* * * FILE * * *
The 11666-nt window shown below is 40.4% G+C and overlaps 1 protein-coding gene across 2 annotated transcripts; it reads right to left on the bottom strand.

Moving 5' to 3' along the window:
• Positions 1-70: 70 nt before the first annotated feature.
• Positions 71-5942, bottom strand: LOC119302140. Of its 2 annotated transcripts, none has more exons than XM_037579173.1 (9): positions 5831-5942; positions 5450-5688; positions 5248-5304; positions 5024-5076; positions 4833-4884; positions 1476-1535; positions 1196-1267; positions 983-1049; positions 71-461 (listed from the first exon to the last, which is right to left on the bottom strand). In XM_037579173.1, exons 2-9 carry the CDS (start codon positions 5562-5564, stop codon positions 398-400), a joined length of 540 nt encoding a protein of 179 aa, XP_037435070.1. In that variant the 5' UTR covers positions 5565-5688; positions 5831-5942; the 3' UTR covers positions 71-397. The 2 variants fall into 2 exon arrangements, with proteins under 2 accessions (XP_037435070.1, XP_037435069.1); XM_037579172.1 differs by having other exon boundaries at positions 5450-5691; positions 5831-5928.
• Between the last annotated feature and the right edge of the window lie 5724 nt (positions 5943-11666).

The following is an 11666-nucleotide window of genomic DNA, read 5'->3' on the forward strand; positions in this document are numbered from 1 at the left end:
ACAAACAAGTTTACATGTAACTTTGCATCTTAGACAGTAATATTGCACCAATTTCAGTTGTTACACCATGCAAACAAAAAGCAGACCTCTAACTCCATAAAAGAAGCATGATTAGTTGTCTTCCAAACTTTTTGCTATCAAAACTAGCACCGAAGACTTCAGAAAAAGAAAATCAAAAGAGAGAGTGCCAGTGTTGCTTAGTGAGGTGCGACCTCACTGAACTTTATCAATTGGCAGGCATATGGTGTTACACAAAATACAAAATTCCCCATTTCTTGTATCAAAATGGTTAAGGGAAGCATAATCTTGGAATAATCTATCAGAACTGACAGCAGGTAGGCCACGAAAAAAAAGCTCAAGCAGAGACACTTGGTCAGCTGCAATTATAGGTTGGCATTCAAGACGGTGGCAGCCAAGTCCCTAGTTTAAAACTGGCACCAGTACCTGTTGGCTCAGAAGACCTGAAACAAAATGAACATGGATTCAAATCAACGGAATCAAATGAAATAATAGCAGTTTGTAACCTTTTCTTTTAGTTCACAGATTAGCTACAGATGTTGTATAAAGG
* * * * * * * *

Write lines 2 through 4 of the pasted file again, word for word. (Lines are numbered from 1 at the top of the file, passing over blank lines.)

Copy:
Moving 5' to 3' along the window:
• Positions 1-70: 70 nt before the first annotated feature.
• Positions 71-5942, bottom strand: LOC119302140. Of its 2 annotated transcripts, none has more exons than XM_037579173.1 (9): positions 5831-5942; positions 5450-5688; positions 5248-5304; positions 5024-5076; positions 4833-4884; positions 1476-1535; positions 1196-1267; positions 983-1049; positions 71-461 (listed from the first exon to the last, which is right to left on the bottom strand). In XM_037579173.1, exons 2-9 carry the CDS (start codon positions 5562-5564, stop codon positions 398-400), a joined length of 540 nt encoding a protein of 179 aa, XP_037435070.1. In that variant the 5' UTR covers positions 5565-5688; positions 5831-5942; the 3' UTR covers positions 71-397. The 2 variants fall into 2 exon arrangements, with proteins under 2 accessions (XP_037435070.1, XP_037435069.1); XM_037579172.1 differs by having other exon boundaries at positions 5450-5691; positions 5831-5928.